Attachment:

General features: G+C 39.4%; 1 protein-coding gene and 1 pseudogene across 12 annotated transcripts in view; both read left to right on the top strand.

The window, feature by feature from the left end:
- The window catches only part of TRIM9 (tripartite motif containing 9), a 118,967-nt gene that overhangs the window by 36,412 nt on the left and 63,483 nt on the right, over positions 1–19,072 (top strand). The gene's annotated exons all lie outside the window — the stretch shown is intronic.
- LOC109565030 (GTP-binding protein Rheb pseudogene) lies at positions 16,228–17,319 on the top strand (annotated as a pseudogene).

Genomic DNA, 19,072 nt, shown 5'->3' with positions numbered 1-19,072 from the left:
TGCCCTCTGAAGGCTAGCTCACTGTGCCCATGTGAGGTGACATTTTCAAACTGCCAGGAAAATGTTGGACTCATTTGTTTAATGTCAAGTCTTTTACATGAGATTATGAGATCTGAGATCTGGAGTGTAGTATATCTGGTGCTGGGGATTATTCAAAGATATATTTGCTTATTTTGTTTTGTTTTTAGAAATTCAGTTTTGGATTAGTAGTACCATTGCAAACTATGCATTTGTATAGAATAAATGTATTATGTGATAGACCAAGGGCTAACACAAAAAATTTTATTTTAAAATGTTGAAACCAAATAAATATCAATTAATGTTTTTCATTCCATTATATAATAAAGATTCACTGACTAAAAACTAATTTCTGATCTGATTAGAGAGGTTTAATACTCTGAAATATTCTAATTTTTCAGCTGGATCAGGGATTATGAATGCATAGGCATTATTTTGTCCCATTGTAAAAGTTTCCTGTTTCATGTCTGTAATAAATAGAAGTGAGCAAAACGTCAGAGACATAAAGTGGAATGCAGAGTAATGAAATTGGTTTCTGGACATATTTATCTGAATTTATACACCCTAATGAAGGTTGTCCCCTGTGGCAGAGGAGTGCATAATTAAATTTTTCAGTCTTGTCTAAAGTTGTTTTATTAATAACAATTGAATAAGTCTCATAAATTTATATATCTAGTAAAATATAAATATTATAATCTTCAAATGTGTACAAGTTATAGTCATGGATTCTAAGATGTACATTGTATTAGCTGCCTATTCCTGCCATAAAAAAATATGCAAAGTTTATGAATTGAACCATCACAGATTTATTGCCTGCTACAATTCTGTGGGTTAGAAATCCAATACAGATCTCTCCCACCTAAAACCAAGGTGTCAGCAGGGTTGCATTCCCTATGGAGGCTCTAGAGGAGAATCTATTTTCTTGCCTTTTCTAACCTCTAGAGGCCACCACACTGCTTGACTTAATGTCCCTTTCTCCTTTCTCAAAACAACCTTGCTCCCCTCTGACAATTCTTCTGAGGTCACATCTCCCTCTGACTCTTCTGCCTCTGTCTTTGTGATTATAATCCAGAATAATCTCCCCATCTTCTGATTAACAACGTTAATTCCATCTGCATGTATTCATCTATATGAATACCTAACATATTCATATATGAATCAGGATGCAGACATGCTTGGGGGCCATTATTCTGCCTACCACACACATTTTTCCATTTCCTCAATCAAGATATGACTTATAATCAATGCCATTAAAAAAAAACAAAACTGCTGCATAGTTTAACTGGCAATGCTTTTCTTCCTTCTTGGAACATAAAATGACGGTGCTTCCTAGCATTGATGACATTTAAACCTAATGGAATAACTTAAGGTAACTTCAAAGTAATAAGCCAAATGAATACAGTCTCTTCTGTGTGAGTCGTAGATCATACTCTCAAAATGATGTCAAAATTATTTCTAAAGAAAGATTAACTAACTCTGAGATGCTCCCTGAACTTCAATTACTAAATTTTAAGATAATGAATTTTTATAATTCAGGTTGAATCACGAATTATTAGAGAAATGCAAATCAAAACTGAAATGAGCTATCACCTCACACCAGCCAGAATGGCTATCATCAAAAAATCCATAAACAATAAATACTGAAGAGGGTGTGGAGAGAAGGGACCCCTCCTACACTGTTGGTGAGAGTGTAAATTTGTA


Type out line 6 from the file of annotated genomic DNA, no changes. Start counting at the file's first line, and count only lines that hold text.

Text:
TGCCCTCTGAAGGCTAGCTCACTGTGCCCATGTGAGGTGACATTTTCAAACTGCCAGGAAAATGTTGGACTCATTTGTTTAATGTCAAGTCTTTTACATGAGATTATGAGATCTGAGATCTGGAGTGTAGTATATCTGGTGCTGGGGATTATTCAAAGATATATTTGCTTATTTTGTTTTGTTTTTAGAAATTCAGTTTTGGATTAGTAGTACCATTGCAAACTATGCATTTGTATAGAATAAATGTATTATGTGATAGACCAAGGGCTAACACAAAAAATTTTATTTTAAAATGTTGAAACCAAATAAATATCAATTAATGTTTTTCATTCCATTATATAATAAAGATTCACTGACTAAAAACTAATTTCTGATCTGATTAGAGAGGTTTAATACTCTGAAATATTCTAATTTTTCAGCTGGATCAGGGATTATGAATGCATAGGCATTATTTTGTCCCATTGTAAAAGTTTCCTGTTTCATGTCTGTAATAAATAGAAGTGAGCAAAACGTCAGAGACATAAAGTGGAATGCAGAGTAATGAAATTGGTTTCTGGACATATTTATCTGAATTTATACACCCTAATGAAGGTTGTCCCCTGTGGCAGAGGAGTGCATAATTAAATTTTTCAGTCTTGTCTAAAGTTGTTTTATTAATAACAATTGAATAAGTCTCATAAATTTATATATCTAGTAAAATATAAATATTATAATCTTCAAATGTGTACAAGTTATAGTCATGGATTCTAAGATGTACATTGTATTAGCTGCCTATTCCTGCCATAAAAAAATATGCAAAGTTTATGAATTGAACCATCACAGATTTATTGCCTGCTACAATTCTGTGGGTTAGAAATCCAATACAGATCTCTCCCACCTAAAACCAAGGTGTCAGCAGGGTTGCATTCCCTATGGAGGCTCTAGAGGAGAATCTATTTTCTTGCCTTTTCTAACCTCTAGAGGCCACCACACTGCTTGACTTAATGTCCCTTTCTCCTTTCTCAAAACAACCTTGCTCCCCTCTGACAATTCTTCTGAGGTCACATCTCCCTCTGACTCTTCTGCCTCTGTCTTTGTGATTATAATCCAGAATAATCTCCCCATCTTCTGATTAACAACGTTAATTCCATCTGCATGTATTCATCTATATGAATACCTAACATATTCATATATGAATCAGGATGCAGACATGCTTGGGGGCCATTATTCTGCCTACCACACACATTTTTCCATTTCCTCAATCAAGATATGACTTATAATCAATGCCATTAAAAAAAAACAAAACTGCTGCATAGTTTAACTGGCAATGCTTTTCTTCCTTCTTGGAACATAAAATGACGGTGCTTCCTAGCATTGATGACATTTAAACCTAATGGAATAACTTAAGGTAACTTCAAAGTAATAAGCCAAATGAATACAGTCTCTTCTGTGTGAGTCGTAGATCATACTCTCAAAATGATGTCAAAATTATTTCTAAAGAAAGATTAACTAACTCTGAGATGCTCCCTGAACTTCAATTACTAAATTTTAAGATAATGAATTTTTATAATTCAGGTTGAATCACGAATTATTAGAGAAATGCAAATCAAAACTGAAATGAGCTATCACCTCACACCAGCCAGAATGGCTATCATCAAAAAATCCATAAACAATAAATACTGAAGAGGGTGTGGAGAGAAGGGACCCCTCCTACACTGTTGGTGAGAGTGTAAATTTGTA